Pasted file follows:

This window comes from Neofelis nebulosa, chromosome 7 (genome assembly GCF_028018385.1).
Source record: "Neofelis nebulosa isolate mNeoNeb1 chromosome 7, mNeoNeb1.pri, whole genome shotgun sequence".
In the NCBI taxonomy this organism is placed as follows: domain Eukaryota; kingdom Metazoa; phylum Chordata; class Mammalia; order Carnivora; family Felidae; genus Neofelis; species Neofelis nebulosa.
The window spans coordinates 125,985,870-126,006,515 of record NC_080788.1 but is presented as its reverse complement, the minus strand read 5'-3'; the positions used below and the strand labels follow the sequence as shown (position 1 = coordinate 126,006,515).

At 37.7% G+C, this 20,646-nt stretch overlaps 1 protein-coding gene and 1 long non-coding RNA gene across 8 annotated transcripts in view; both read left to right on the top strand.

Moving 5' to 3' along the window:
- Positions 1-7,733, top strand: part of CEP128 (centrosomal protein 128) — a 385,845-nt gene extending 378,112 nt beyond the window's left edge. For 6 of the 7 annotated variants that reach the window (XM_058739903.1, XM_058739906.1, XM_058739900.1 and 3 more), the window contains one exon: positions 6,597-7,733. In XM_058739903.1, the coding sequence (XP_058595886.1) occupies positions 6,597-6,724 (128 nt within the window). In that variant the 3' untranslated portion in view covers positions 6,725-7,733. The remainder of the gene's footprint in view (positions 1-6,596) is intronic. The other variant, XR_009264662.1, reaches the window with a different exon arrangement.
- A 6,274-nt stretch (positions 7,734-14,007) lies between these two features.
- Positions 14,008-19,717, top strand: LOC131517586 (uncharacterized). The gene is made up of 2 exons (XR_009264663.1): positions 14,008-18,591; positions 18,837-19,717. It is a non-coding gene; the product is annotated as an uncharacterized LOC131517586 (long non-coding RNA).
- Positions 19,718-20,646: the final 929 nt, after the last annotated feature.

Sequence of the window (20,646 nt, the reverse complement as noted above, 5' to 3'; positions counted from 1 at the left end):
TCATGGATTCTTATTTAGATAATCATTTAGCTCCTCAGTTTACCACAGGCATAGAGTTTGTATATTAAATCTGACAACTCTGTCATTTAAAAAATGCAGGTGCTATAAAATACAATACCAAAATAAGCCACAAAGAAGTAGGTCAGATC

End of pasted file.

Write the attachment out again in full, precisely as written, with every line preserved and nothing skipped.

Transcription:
This window comes from Neofelis nebulosa, chromosome 7 (genome assembly GCF_028018385.1).
Source record: "Neofelis nebulosa isolate mNeoNeb1 chromosome 7, mNeoNeb1.pri, whole genome shotgun sequence".
In the NCBI taxonomy this organism is placed as follows: domain Eukaryota; kingdom Metazoa; phylum Chordata; class Mammalia; order Carnivora; family Felidae; genus Neofelis; species Neofelis nebulosa.
The window spans coordinates 125,985,870-126,006,515 of record NC_080788.1 but is presented as its reverse complement, the minus strand read 5'-3'; the positions used below and the strand labels follow the sequence as shown (position 1 = coordinate 126,006,515).

At 37.7% G+C, this 20,646-nt stretch overlaps 1 protein-coding gene and 1 long non-coding RNA gene across 8 annotated transcripts in view; both read left to right on the top strand.

Moving 5' to 3' along the window:
- Positions 1-7,733, top strand: part of CEP128 (centrosomal protein 128) — a 385,845-nt gene extending 378,112 nt beyond the window's left edge. For 6 of the 7 annotated variants that reach the window (XM_058739903.1, XM_058739906.1, XM_058739900.1 and 3 more), the window contains one exon: positions 6,597-7,733. In XM_058739903.1, the coding sequence (XP_058595886.1) occupies positions 6,597-6,724 (128 nt within the window). In that variant the 3' untranslated portion in view covers positions 6,725-7,733. The remainder of the gene's footprint in view (positions 1-6,596) is intronic. The other variant, XR_009264662.1, reaches the window with a different exon arrangement.
- A 6,274-nt stretch (positions 7,734-14,007) lies between these two features.
- Positions 14,008-19,717, top strand: LOC131517586 (uncharacterized). The gene is made up of 2 exons (XR_009264663.1): positions 14,008-18,591; positions 18,837-19,717. It is a non-coding gene; the product is annotated as an uncharacterized LOC131517586 (long non-coding RNA).
- Positions 19,718-20,646: the final 929 nt, after the last annotated feature.

Sequence of the window (20,646 nt, the reverse complement as noted above, 5' to 3'; positions counted from 1 at the left end):
TCATGGATTCTTATTTAGATAATCATTTAGCTCCTCAGTTTACCACAGGCATAGAGTTTGTATATTAAATCTGACAACTCTGTCATTTAAAAAATGCAGGTGCTATAAAATACAATACCAAAATAAGCCACAAAGAAGTAGGTCAGATC